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Muslim-American Comedians Bridge Cultures


You're listening to All Things Considered from NPR News. A group of comedians is on a world-wide tour. The comedians are featured in a new film called "Allah Made Me Funny." They're all American-Muslims. NPR's Jamie Tarabay visited with the tour's organizer, one of its stars, who calls himself Preacher Moss.

JAMIE TARABAY: Real name, Bryant Moss. He's more than happy to poke fun at the stereotype of African-American Muslims. In this scene, he sends up the idea of a Nation of Islam weatherman.

Mr. BRYANT MOSS (Comedian): Assalam alaikum, everybody.

(Soundbite of laughter and applause)

Mr. MOSS: And welcome to your weather. Meet Minister James Three Ace. Come on over to the chart. Bring the chart down, white man!

(Soundbite of laughter)

Mr. MOSS: If you look in L.A. County, the weather's going to be beautiful. 85, sunny, not a cloud in the sky. For the black man, rain all day!

(Soundbite of laughter and applause)

Mr. MOSS: Those brothers love that bit.

TARABAY: Moss' comedy tour also features an Arab-American Muslim, an Indian-American Muslim, and even a comedian from the Nation of Islam. He's trying to show audiences just how diverse America's Muslim community really is.

Mr. MOSS: I think some of the people that come to the shows who aren't Muslim are coming for information. And while you're doing a show, there's an invisible challenge or a barrier that you have to break because people have a very general and sincere interest to find out who these people are.

TARABAY: That's a challenge, preconceived ideas. And it's something he knows about personally. When he converted to Islam almost 20 years ago, Moss had to first deal with his parents. He grew up Christian in Washington D.C., and their only experience of Muslims at the time was the Nation of Islam. His father offered to buy him a certain tie because he thought all black Muslims dressed like that. But Moss' Islam was more mainstream.

Mr. MOSS: Yeah, he said, you don't talk a brother, brother. You know, they talk forceful, you - you're soft. You're a soft Muslim, you know?

TARABAY: Moss also points the finger at Muslims themselves for not doing more to challenge stereotypes. In this scene from his show, he jokes that Muslims should advertise more.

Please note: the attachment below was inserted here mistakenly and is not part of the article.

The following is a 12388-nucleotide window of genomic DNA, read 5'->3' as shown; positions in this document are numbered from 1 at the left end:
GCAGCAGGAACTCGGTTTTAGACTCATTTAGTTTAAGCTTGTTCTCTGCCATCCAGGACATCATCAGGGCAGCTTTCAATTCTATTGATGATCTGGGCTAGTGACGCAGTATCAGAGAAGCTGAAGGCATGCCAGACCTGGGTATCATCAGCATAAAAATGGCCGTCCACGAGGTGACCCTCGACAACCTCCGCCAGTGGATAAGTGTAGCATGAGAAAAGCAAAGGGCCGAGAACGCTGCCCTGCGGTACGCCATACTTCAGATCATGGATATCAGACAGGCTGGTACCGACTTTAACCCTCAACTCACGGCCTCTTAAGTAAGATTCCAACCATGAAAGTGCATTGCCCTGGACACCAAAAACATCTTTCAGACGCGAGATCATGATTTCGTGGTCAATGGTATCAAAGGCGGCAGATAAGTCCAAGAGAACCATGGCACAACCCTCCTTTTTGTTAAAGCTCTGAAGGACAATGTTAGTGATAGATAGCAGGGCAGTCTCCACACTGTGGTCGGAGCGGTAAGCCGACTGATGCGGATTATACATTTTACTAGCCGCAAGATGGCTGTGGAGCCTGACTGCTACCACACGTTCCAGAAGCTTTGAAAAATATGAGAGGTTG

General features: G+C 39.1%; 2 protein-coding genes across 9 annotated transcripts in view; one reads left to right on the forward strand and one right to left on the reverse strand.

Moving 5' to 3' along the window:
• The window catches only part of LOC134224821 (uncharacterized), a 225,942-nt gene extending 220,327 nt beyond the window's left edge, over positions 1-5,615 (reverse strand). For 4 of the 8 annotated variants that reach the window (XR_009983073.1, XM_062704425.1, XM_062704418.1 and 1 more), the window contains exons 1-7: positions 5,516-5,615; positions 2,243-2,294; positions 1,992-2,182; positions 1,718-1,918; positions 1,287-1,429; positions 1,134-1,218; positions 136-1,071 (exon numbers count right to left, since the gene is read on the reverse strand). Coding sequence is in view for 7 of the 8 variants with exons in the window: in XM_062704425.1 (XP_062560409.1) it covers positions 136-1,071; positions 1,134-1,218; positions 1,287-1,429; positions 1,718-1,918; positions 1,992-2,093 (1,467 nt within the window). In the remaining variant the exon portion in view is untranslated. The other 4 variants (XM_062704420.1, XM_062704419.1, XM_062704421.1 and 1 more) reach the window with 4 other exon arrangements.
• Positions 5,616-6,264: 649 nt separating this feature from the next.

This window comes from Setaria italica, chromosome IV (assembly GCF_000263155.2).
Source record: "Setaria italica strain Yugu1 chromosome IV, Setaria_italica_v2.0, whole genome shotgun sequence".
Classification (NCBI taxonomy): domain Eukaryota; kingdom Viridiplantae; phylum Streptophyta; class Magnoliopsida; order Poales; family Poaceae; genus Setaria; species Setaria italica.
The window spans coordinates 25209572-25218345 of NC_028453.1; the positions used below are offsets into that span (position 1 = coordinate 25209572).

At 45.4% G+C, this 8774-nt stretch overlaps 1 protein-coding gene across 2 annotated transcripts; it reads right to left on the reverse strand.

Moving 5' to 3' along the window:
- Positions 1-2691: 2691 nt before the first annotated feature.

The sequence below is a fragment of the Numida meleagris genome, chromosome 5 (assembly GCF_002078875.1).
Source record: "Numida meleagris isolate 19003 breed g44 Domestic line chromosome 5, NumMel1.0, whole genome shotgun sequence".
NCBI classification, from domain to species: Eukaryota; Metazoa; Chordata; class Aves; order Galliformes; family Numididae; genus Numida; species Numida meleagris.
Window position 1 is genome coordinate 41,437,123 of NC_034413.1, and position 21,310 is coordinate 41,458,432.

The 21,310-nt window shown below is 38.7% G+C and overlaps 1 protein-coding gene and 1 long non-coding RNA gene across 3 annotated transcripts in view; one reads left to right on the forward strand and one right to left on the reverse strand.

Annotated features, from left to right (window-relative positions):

Mr. MOSS: Three in the morning, I watched this guy jumping out of my TV. Are you tired of eating pork?

(Soundbite of laughter)

Mr. MOSS: Are you sick of drinking alcohol? You only got one wife? What?

(Soundbite of laughter)

TARABAY: But there's a serious side to all the comedy. Much of his humor centers on the trials Muslims have faced since the 9/11 attacks, and how for African Americans, that sort of stuff, like government eavesdropping, has been happening for years and years.

Mr. MOSS: Don't think they're just listening now. You know, they've been listening for a while, you know? What makes you special?

TARABAY: Moss says there's a load of division within the American Muslim community that he's experienced first hand.

Mr. MOSS: Everything is fragmented, which means that certain people don't want to come to the black mosque. You know, black Muslims, African-American Muslims don't feel like they're invited at this mosque, and I've been to some mosques where I walked up services, guy didn't want to shake my hand. I'm like, what's that all about? They want to hold on to these things that uniquely make them isolated.

TARABAY: But he hopes that through laughter, he and other Muslim comedians will eventually change all that. Jamie Tarabay, NPR News, Washington. Transcript provided by NPR, Copyright NPR.

NPR transcripts are created on a rush deadline by an NPR contractor. This text may not be in its final form and may be updated or revised in the future. Accuracy and availability may vary. The authoritative record of NPR’s programming is the audio record.

Morning EditionAll Things Considered
Jamie Tarabay
After reporting from Iraq for two years as NPR's Baghdad Bureau Chief, Jamie Tarabay is now embarking on a two year project reporting on America's Muslims. The coverage will take in the country's approx 6 million Muslims, of different ethnic, socio-economic and cultural backgrounds, and the issues facing their daily lives as Americans.